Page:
General Editor's Introduction

Oxford Socio-Legal Studies is already a well-established academic series of original works which examine the relationship of law and society from a variety of disciplinary perspectives. Its first three books appeared with Macmillan in 1979. In the next few years five more volumes were published under the Macmillan imprint before the series moved to Oxford University Press, where it was relaunched with four new research monographs. The University Press has now published a further twenty-two books in the series.

The appearance of three more works -- Robert Baldwin Rules and Government, Roger Cotterrell book Law's Community, and Wills, Inheritance and the Family by Finch, Masson, Mason, Haynes, and Wallis -- marks, however, a new beginning for this series. It will now have a wider institutional basis and will extend its range of academic interests. The existing Editorial Board has been enlarged by the addition of three further socio-legal scholars: Professor John Baldwin, Director of the Institute for Judicial Administration at the University of Birmingham, Professor William Felstiner of the University of California at Santa Barbara, and Professor Simon Roberts of the London School of Economics. With a newly-appointed International Advisory Board also in place, the series intends to be fully international in character.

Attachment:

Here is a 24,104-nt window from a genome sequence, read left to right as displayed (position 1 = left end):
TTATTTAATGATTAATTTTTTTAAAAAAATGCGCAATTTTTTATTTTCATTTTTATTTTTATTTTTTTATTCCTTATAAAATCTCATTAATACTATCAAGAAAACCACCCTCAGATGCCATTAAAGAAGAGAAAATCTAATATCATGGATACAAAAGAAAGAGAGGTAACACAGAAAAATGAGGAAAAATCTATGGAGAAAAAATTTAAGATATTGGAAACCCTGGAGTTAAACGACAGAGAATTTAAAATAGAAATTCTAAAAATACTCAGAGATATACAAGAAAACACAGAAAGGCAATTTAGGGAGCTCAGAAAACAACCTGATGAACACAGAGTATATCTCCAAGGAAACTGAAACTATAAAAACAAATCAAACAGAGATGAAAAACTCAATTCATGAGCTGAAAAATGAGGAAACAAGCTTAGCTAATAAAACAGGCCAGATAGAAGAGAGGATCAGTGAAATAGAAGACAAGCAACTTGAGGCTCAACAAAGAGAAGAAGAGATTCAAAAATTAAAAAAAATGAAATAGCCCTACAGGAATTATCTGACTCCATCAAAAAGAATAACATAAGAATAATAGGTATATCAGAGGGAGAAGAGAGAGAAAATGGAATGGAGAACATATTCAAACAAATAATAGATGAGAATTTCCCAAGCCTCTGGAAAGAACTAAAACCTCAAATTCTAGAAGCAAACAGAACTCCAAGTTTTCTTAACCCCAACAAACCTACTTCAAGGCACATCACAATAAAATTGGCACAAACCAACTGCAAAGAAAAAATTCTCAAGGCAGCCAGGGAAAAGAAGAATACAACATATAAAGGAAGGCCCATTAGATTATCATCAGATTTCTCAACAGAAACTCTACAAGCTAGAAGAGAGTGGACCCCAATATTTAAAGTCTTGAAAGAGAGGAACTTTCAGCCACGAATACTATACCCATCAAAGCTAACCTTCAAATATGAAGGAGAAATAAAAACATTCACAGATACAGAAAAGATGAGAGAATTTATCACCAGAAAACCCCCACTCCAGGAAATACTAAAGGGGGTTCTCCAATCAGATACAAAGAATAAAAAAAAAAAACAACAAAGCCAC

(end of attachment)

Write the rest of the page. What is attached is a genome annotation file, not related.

A number of the existing Oxford Socio-Legal Studies have addressed governmental regulation in a variety of contexts. Robert Baldwin new book Rules and Government is an important addition to the growing literature that addresses the problem of rules and regulation since its focus is not so much on the implementation of rules (nor, for that matter, on Parliamentary: legislation) as on the idea of rules as a governmental tool, and particularly on the creation of different forms of regulatory regimes employing different forms of rule. The author's purpose is to weigh up the advantages and disadvantages of rules in an effort to encourage their more discerning

-xiii-

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